UFC 137: 5 Reasons Why a Georges St-Pierre Loss Is a Good Thing for the UFC
Georges St-Pierre has been the UFC Welterweight kingpin for quite some time. GSP's last loss occurred in 2007 in one of the biggest upsets in UFC history.
St-Pierre admitted he was not focused on his training and would vow to reclaim his title. After running through Matt Serra to get his belt back, GSP began a run of dominance that has landed the Canadian at the No. 2 Pound for Pound list in MMA.
Since then, GSP has become one of the UFC's top PPV draws as well. He's also signed endorsement deals with companies outside the MMA market such as Gatorade and Under Armour.
So why should the UFC be hoping for a Carlos Condit upset on Oct. 29?
Much like we saw with the 185-pound division, the UFC Welterweight division has grown rather stale the past few years.
GSP has been so dominant that people tune in to watch how St-Pierre is going to win, not if he will win.
When fans watch GSP enter the octagon, we know it's not if but a matter of how and when GSP gets his hand raised.
If someone like Dan Hardy not only gets a title shot, but then has to talk for weeks on end to get you to buy the PPV based on the fact he has a puncher's chance, you know the product has gotten a little stale.
4. New Opportunities for the Welterweight Division
Is Jon Fitch the most exciting fighter? No. Does he deserve a title shot? Of course he does.
But he will never get one because GSP still resides up top. Fitch's boring (to some fight fans and Dana White) fight style and lack of charisma would make it hard for the UFC to sell Fitch vs. St-Pierre 2 after the beating Fitch took in their first bout.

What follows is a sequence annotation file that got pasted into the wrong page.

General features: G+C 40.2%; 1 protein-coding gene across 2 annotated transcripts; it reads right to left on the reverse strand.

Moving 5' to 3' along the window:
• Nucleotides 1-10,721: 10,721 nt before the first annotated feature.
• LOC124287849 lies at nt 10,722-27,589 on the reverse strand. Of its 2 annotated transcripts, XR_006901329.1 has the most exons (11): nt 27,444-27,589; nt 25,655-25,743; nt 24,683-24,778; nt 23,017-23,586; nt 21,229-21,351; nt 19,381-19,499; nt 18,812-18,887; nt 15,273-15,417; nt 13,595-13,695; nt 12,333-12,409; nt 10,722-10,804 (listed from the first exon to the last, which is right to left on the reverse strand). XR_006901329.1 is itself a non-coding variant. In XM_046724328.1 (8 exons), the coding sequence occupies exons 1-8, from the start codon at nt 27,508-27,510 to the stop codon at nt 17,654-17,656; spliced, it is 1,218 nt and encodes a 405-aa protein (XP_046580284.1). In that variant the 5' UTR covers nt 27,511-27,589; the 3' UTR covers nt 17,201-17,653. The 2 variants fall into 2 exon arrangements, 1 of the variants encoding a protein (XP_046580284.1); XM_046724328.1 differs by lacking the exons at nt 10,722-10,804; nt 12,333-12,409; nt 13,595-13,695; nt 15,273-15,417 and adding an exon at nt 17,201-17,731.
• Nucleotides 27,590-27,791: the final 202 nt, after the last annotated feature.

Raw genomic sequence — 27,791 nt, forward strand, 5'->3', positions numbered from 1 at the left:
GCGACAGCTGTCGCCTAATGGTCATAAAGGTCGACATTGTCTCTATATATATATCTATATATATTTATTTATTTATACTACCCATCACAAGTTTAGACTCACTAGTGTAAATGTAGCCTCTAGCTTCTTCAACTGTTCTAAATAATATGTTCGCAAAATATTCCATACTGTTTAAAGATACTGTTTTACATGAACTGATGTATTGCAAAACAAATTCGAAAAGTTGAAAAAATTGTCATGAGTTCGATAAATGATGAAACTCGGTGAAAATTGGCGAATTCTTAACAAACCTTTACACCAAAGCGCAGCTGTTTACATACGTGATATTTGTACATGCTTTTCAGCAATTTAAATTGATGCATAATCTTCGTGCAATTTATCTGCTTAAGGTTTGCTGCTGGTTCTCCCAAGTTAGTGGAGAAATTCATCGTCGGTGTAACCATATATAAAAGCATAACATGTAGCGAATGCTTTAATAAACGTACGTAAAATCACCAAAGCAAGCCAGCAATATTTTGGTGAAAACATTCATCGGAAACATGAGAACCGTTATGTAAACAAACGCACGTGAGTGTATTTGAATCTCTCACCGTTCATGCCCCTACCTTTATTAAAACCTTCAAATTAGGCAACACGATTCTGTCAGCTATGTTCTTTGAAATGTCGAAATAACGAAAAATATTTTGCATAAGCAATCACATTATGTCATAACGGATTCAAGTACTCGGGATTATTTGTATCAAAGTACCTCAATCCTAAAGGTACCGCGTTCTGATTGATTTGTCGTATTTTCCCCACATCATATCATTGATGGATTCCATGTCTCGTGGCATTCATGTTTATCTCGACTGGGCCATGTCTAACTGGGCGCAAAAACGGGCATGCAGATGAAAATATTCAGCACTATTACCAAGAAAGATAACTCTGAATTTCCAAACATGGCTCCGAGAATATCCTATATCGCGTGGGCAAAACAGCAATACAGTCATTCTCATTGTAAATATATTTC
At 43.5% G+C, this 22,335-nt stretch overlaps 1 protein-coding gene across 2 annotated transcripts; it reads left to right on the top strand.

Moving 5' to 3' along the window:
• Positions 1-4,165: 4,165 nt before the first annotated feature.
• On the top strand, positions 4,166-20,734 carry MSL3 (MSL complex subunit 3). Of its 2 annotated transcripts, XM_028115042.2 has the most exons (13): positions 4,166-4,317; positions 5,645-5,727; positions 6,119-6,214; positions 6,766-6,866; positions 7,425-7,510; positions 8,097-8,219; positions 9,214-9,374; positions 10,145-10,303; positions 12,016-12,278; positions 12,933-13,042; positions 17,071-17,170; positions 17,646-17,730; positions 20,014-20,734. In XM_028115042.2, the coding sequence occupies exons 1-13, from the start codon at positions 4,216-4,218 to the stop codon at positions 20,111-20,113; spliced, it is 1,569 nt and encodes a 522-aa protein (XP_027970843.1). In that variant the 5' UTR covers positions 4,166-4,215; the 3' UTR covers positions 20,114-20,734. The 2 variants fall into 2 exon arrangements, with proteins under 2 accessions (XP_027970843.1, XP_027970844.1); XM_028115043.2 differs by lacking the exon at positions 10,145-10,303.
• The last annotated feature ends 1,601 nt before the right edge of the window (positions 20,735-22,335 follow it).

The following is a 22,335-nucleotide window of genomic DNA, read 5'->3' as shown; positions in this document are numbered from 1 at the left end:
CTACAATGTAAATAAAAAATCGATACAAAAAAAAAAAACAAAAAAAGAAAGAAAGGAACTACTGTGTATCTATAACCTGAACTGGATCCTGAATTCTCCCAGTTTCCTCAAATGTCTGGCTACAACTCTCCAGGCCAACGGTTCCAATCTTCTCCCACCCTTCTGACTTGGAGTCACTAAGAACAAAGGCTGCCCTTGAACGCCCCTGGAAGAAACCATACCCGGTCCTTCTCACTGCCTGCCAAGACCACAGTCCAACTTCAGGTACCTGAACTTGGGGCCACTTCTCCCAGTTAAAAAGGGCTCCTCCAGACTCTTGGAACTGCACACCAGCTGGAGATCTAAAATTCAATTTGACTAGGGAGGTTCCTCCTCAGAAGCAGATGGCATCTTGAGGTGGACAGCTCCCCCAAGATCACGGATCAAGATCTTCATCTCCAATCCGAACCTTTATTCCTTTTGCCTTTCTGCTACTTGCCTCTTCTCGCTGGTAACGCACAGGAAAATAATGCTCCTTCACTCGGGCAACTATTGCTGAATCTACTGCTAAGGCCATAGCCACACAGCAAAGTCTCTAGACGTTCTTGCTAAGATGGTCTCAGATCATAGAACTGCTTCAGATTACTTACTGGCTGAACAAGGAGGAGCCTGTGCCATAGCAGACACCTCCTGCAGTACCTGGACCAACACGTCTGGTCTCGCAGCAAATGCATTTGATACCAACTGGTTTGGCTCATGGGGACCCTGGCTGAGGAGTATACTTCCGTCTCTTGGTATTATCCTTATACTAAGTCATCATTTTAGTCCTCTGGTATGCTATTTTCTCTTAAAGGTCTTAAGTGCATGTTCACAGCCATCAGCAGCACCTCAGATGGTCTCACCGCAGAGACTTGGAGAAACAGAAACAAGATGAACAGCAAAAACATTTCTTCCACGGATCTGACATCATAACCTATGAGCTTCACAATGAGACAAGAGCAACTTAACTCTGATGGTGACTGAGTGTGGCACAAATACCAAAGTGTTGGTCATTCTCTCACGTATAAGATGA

Not only would Fitch get his well deserved title shot, but the entire 170-pound division would be blown wide open. No longer would we be forced to say, "Hey this guy's good, but he has no chance against GSP."
Every guy ranked in the top 10 in the UFC would have a fair chance to advance themselves into title contention should a new champion emerge on Oct. 29.
3. A Better GSP?
When St-Pierre lost his title to Matt Serra, we heard GSP promise to come back stronger and more focused. After taking care of Josh Koscheck, GSP destroyed Serra in their rematch.
Since then we've seen GSP become less and less aggressive. Even after breaking Koscheck's orbital bone in their rematch, St-Pierre still couldn't put away his adversary.
If GSP were to lose, maybe he would understand the need to put guys away when has the opportunity. Part of it rests with his recent challengers being unable to mount any offense at all or having bad game plans (pulling guard Jake? Really?), but the majority of the blame rests on GSP's shoulders.
GSP should be finishing opponents instead of letting them hang around for five rounds. If he feels the need to apologize after every win then maybe he should show he's sorry and actually finish a challenger.
2. GSP Can Still Draw Money Without the Belt
GSP isn't going to see his endorsement deals or his fan base diminish if he loses. He's a model athlete for sponsors and fans will still call him the greatest welterweight of all time.
His appeal not only comes from his ability to dominate opponents, but also from the fans who tune in to see him lose. Like the New York Yankees in baseball, people want to see him lose. Not because they don't like him, but because he wins.
The belt always helps the ability to sell, but fans of GSP tune in to either watch his technical brilliance at work or to see the other guy dethrone the champ.
1. New Stars Will Be Needed
GSP is only 30 years old and shows no sign of slowing down, but what happens to the rest of the division while he reigns over them?
He doesn't really fight on a regular schedule, which means even longer time between fights and longer times that the title picture remains the same.
Eventually GSP is going to lose or retire (I'm not sure which will come first), and the UFC is going to need new stars to carry the 170-pound division.
Allowing new challengers to the title picture would allow new stars to be built so the UFC doesn't have to depend solely on GSP to sell the Welterweight division.